I have a need to store a secret in encrypted form in a database, and later be able to retrieve the secret back in its original form. I want to use a passphrase as raw key material used to generate the cryptographic key used for encrypting and encrypting.
The prototype code below does what I want, and appears to work find when using the PBEWithMD5AndDES algorithm, but when I run the same code using the PBEWithHmacSHA256AndAES_256 algorithm (which required JCE Unlimited Strength Jurisdiction Policy Files), it fails with a InvalidAlgorithmParameterException exception stating that an initialization vector was expected.
Why do I see this with SHA256/AES256 and not with MD5/DES?
In addition to the encrypted data returned by the ciphering function, do I also need to somehow extract and store the initialization vector for used during encryption for use during decryption?
PBEWithMD5AndDES Original secret: MySecret
Encrypted secret: o7+tjKc3UnuFHeWmfVJBJg==
Decrypted secret: MySecret
PBEWithHmacSHA256AndAES_256 Original secret: MySecret
Encrypted secret: rwtIUzt/jtQoGC6ueADBzw==
java.security.InvalidAlgorithmParameterException: Missing parameter type: IV expected at com.sun.crypto.provider.PBES2Core.engineInit(PBES2Core.java:252)
Decrypted secret was null
Ron McLeod wrote:Why do I see this with SHA256/AES256 and not with MD5/DES?
It seems like depending for the mode of the cipher, it may or may not use an IV. The default mode for PBEWithMD5AndDES does not use an IV (ECB mode?), but PBEWithHmacSHA256AndAES_256 does (CBC mode?).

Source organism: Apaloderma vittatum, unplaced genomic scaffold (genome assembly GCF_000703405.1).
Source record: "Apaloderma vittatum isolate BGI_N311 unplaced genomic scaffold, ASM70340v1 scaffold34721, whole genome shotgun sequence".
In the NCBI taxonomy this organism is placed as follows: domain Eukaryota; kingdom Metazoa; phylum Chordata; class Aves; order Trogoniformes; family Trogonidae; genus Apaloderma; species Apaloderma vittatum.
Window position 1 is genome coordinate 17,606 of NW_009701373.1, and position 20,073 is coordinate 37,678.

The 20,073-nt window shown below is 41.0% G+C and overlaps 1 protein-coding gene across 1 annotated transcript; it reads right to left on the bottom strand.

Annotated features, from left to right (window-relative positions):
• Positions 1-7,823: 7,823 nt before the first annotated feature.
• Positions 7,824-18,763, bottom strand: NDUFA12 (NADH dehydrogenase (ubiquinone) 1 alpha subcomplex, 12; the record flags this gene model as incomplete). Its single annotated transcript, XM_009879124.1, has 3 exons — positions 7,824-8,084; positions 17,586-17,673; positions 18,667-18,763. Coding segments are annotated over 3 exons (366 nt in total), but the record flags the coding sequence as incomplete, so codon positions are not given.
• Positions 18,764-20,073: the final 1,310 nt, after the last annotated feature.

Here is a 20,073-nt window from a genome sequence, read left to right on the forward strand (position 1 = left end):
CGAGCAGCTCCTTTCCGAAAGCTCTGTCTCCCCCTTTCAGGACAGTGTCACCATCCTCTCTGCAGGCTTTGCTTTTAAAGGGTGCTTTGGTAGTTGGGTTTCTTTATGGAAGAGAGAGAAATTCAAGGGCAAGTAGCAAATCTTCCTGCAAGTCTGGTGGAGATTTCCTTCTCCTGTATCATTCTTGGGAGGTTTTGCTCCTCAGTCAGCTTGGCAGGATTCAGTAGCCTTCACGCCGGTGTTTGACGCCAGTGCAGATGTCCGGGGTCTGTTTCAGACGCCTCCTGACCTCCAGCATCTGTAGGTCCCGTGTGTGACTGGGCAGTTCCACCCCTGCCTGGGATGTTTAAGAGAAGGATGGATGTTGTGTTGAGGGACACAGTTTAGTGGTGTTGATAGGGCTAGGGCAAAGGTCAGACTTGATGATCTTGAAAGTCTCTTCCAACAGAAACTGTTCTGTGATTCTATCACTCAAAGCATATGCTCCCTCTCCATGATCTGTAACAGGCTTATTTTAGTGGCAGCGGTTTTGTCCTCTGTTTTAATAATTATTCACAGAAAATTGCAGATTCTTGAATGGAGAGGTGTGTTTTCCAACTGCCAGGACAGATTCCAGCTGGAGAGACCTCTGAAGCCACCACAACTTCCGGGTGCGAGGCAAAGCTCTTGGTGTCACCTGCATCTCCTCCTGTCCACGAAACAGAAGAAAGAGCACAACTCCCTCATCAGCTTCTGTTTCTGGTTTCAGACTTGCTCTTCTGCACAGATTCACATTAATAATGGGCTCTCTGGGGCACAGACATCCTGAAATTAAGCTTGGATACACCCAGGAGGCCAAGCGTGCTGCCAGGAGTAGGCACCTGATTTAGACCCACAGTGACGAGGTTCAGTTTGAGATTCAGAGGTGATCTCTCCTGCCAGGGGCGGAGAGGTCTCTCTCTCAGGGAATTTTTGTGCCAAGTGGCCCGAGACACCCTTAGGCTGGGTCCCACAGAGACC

Ron McLeod wrote:In addition to the encrypted data returned by the ciphering function, do I also need to somehow extract and store the initialization vector for used during encryption for use during decryption?
I found that I could either specify a fixed IV for both encrypting and decrypting, or extract the IV used when encrypting (Cipher#getIV()), and specify it when decrypting.
Probably because whoever implemented the AES algorithm in Java decided to protect people from making some mistakes, while the DES implementer didn't.
There are some big issues with your code: You're using the same algorithm for key derivation and encryption, you're not using IVs and you're not authenticating your ciphertext.
An important pillar on which cryptography is based is that every time you encrypt some message, the resulting ciphertext should look different. For this reason, keys are derived from passwords using a unique and random salt, and ciphertexts are derived from messages using a unique and random IV.
Another important matter is that just encryption isn't enough. You need to verify ciphertexts before you decrypt them. This can be done easily using AES in Galois Counter Mode. This algorithm will sign your message after encryption, and verify it before decryption.
You should use something like PBKDF2WithHmacSHA256 to perform key derivation, and AES/GCM/NoPadding for encryption.
To configure PBKDF2WithHmacSHA256, you need a PBEParameterSpec. To configure AES/GCM/NoPadding you need a GCMParameterSpec. PBEParameterSpec requires a salt for your password, and GCMParameterSpec requires an IV for your message. These need to be random and unique every time your perform encryption. Generate these with a SecureRandom.
So then, if your salt and IV are random each time you encrypt the same message, how can you decrypt the ciphertext? You can just append the salt and the IV to your ciphertext before you encode it. Salts and IVs are not sensitive data. Before decryption, remove the salt and IV from the decoded ciphertext, use the salt to reconstruct the key, use the IV to reconstruct the cipher, and then you can decrypt the remainder of the ciphertext.
A final remark. Since you're not using the key for anything more than a single encryption operation, you can use the same piece of random data for both the salt and the IV. This no longer holds when you have to store the key somewhere to use later, for instance, when performing user authentication.
Oh! And I noticed you're performing only 1000 iterations. Of course it depends on how many messages per time unit you want to encrypt, but I usually use between 100.000 and 500.000 iterations.
Thanks tiny ad, for helping me escape the terrible comfort of this chair.